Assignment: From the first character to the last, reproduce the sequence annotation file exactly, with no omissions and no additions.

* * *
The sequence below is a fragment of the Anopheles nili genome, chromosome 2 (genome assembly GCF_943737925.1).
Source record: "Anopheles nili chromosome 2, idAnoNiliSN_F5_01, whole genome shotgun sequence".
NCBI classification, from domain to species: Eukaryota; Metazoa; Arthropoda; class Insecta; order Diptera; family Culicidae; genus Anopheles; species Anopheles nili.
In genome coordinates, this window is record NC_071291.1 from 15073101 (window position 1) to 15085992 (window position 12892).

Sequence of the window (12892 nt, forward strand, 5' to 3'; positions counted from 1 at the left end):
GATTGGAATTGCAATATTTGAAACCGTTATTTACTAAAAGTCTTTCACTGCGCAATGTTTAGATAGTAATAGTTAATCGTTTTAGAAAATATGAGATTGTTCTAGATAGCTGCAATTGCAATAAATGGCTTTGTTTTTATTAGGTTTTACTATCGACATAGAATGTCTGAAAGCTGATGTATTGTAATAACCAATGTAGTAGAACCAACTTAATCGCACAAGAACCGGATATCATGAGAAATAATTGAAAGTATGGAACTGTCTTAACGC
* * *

The sequence below is a fragment of the Anopheles nili genome, chromosome 2 (genome assembly GCF_943737925.1).
Source record: "Anopheles nili chromosome 2, idAnoNiliSN_F5_01, whole genome shotgun sequence".
NCBI classification, from domain to species: Eukaryota; Metazoa; Arthropoda; class Insecta; order Diptera; family Culicidae; genus Anopheles; species Anopheles nili.
In genome coordinates, this window is record NC_071291.1 from 15073101 (window position 1) to 15085992 (window position 12892).

Sequence of the window (12892 nt, forward strand, 5' to 3'; positions counted from 1 at the left end):
GATTGGAATTGCAATATTTGAAACCGTTATTTACTAAAAGTCTTTCACTGCGCAATGTTTAGATAGTAATAGTTAATCGTTTTAGAAAATATGAGATTGTTCTAGATAGCTGCAATTGCAATAAATGGCTTTGTTTTTATTAGGTTTTACTATCGACATAGAATGTCTGAAAGCTGATGTATTGTAATAACCAATGTAGTAGAACCAACTTAATCGCACAAGAACCGGATATCATGAGAAATAATTGAAAGTATGGAACTGTCTTAACGC